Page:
6 Easy Steps for Building Healthy Habits

If you find out that you are at risk of stroke, that may be a sudden wake-up call to make some lifestyle changes.

It can be tough to make changes and build new habits. But there are ways to effectively train yourself to make healthy changes- no matter how old you are.

1. One Step at a Time

Making healthy changes does not have to mean turning your whole life upside down. It is overwhelming to adopt many healthy habits at once.

For example, adjusting to a new medication regimen, adding exercise to your weekly routine while working on your temper and reducing processed desserts all at once can make you feel defeated and exhausted. If your doctor advises many lifestyle changes and you genuinely want to follow instructions to improve your health, you might be better off setting a realistic goal of 6-9 months to achieve all of those instructions. If you try everything at once, you may fail and find yourself back at square one.

2. It Takes Time 

Studies show that it usually takes about 6 weeks of focused effort to get used to a new activity. Eliminating harmful habits, adding a new routine or learning to think differently take some time.

3. Priorities First 

Medication changes and giving up smoking are the most important changes you have to make if you are at risk of stroke. If you have diabetes, high blood pressure, high cholesterol, a bleeding or clotting problem, you have to follow medical instructions right away.

Even if you love the idea of the holistic approach or want to mange your health problems with herbs or dietary changes, you may need to seriously reconsider.

If your medical condition is severe enough to have caused a stroke or TIA, the more efficient way to manage it is with the use prescription strength medication.

Medically approved treatments generally have a faster onset of action and have been more extensively studied in terms of physiological activity and side effects. You may be able to discontinue prescription strength therapy down the road and switch to a holistic approach. Generally, herbal treatments take longer to work and may be more useful for disease prevention than for treatment of serious significant conditions.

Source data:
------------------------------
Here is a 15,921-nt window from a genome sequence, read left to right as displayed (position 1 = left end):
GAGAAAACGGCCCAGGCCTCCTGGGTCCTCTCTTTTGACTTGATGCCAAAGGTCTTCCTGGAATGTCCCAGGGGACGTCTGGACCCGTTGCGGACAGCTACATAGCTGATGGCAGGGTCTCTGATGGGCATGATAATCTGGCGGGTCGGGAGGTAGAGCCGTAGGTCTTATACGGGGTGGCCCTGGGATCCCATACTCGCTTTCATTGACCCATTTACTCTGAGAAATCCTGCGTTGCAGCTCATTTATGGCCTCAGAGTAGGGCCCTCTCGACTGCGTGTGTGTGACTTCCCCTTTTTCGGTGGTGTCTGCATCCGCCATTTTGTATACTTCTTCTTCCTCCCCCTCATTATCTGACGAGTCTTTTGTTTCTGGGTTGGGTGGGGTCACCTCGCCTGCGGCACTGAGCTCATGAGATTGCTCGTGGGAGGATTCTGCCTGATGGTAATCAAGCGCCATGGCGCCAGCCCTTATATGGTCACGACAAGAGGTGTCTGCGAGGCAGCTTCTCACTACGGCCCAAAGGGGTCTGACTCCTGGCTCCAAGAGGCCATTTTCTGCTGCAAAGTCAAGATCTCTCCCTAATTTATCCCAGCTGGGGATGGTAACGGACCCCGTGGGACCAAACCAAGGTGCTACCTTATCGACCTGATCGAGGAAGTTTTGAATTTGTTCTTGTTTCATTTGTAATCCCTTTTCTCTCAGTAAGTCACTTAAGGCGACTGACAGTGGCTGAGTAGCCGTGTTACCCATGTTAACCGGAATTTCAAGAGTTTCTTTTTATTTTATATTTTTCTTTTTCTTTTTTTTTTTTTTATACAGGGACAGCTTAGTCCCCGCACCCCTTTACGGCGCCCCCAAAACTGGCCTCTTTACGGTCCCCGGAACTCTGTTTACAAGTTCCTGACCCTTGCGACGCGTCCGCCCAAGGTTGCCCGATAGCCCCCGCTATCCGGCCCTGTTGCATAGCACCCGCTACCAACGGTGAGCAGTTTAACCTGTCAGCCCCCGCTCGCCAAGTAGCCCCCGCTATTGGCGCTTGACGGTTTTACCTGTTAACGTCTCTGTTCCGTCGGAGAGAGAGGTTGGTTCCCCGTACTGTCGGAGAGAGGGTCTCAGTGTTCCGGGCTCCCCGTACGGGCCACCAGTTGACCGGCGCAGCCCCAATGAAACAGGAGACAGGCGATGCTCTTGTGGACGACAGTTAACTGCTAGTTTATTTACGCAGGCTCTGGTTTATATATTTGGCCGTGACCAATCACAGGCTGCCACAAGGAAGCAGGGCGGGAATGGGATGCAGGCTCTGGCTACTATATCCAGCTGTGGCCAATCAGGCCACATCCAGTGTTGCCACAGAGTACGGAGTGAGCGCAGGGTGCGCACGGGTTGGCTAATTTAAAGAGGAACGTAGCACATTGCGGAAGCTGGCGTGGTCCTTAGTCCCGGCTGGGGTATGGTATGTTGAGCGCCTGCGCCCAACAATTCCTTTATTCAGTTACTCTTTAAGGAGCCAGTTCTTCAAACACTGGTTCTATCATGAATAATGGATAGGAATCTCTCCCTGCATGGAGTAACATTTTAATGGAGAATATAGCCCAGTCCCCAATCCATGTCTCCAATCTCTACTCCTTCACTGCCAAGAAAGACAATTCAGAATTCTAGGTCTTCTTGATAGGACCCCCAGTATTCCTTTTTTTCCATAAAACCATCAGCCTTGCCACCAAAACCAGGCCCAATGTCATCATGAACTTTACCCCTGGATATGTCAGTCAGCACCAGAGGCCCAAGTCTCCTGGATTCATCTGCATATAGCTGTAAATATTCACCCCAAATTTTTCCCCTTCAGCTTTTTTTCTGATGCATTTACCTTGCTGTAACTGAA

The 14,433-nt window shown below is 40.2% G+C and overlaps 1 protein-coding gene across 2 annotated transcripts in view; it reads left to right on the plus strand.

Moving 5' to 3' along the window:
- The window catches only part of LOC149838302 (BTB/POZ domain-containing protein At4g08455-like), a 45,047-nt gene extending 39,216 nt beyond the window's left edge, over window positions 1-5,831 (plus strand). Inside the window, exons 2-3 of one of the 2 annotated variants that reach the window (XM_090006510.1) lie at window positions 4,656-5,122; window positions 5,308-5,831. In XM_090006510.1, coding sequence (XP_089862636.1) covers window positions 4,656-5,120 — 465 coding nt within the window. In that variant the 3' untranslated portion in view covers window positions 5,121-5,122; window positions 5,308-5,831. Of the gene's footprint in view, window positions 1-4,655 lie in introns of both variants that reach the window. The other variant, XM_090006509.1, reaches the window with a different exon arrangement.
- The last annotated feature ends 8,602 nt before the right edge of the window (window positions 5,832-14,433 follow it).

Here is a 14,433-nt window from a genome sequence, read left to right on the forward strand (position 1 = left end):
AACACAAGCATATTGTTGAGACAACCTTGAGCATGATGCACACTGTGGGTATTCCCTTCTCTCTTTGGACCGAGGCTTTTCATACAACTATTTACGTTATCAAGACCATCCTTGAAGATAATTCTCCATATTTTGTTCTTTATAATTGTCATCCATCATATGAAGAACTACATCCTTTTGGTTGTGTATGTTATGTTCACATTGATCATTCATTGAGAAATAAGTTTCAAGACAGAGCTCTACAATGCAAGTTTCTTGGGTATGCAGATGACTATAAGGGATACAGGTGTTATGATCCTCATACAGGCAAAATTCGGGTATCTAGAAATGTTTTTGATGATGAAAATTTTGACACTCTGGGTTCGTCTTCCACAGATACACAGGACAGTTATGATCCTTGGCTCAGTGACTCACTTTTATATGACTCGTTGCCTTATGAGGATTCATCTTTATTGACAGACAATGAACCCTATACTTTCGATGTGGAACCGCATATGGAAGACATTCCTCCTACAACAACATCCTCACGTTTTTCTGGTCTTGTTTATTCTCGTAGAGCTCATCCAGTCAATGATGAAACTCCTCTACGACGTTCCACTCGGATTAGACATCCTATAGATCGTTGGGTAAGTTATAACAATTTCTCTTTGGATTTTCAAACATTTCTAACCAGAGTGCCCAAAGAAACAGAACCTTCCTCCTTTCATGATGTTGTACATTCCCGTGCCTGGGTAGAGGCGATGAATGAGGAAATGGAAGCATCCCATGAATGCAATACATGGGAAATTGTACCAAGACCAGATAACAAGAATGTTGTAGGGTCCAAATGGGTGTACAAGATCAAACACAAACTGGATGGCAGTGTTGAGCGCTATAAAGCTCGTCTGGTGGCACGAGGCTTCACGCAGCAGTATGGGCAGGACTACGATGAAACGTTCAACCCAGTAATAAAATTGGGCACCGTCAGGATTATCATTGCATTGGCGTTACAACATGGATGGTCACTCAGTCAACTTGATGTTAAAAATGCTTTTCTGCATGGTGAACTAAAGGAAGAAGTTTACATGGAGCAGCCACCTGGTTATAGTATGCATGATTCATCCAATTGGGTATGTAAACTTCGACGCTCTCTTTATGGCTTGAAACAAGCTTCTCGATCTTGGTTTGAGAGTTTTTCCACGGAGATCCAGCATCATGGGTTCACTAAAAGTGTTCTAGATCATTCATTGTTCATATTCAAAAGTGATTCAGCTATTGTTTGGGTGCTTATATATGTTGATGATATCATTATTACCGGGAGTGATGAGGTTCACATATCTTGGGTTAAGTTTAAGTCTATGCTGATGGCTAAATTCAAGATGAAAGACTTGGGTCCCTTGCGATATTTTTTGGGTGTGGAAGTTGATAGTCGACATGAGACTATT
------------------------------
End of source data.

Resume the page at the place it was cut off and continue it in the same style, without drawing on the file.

4. Be Yourself

Make incremental changes. People who are successful at living a healthy life often describe former bad habits that sound unbelievable given their current lifestyle. While you can achieve change at any age, it may be depressing to stop smoking while also moving from a high fat, low vegetable diet at the same time.

Every individual tends to be drawn to certain ways of doing things. You might be inherently physically active, you might love socializing or you may enjoy cooking. Start one of your new lifestyle changes for 6 weeks. If you like the idea of walking, set a realistic goal for a daily walk and start.

After 6 weeks, you will probably have developed a walking habit and can then add on another lifestyle change - such as smoking cessation, decreasing salt in your diet or managing stress.

5. Make a Plan

Whether you are working on your physical activity, a smoking cessation plan, stress management or dietary changes, it helps to create a step-by-step plan. When it comes to managing your temper- expecting yourself to approach intense stress without becoming upset may be too much to handle once. Start by maintaining level-headedness in normal situations. If possible, find a calm person such as a therapist, a clergy member or a cooperative friend to vent to when you are feeling stressed for the first 6 weeks. Then, when you are ready, progress to writing down your stress. Then advance to communicating your frustration in a calm and constructive manner when appropriate. Then graduate to maintaining your inner and outer composure, protecting your mood from being easily distressed. This stepwise process can take months, but it is better than an unrealistic all or none approach.

6. Recognize that the Right Time to Make a Healthy Change is NOW

If you have suffered a stroke, a TIA or have been told that you had a silent stroke, you need to make some changes to try to prevent a serious stroke from occurring. Sometimes the recommended lifestyle changes can seem overwhelming. Breaking them down into manageable steps and allowing ample time to build new habits can be the best approach.

Sources:

Habitual Exercise Instigation (vs. Execution) Predicts Healthy Adults' Exercise Frequency, Phillips LA, Gardner B, Healthy Psychology, July 2015

Continue Reading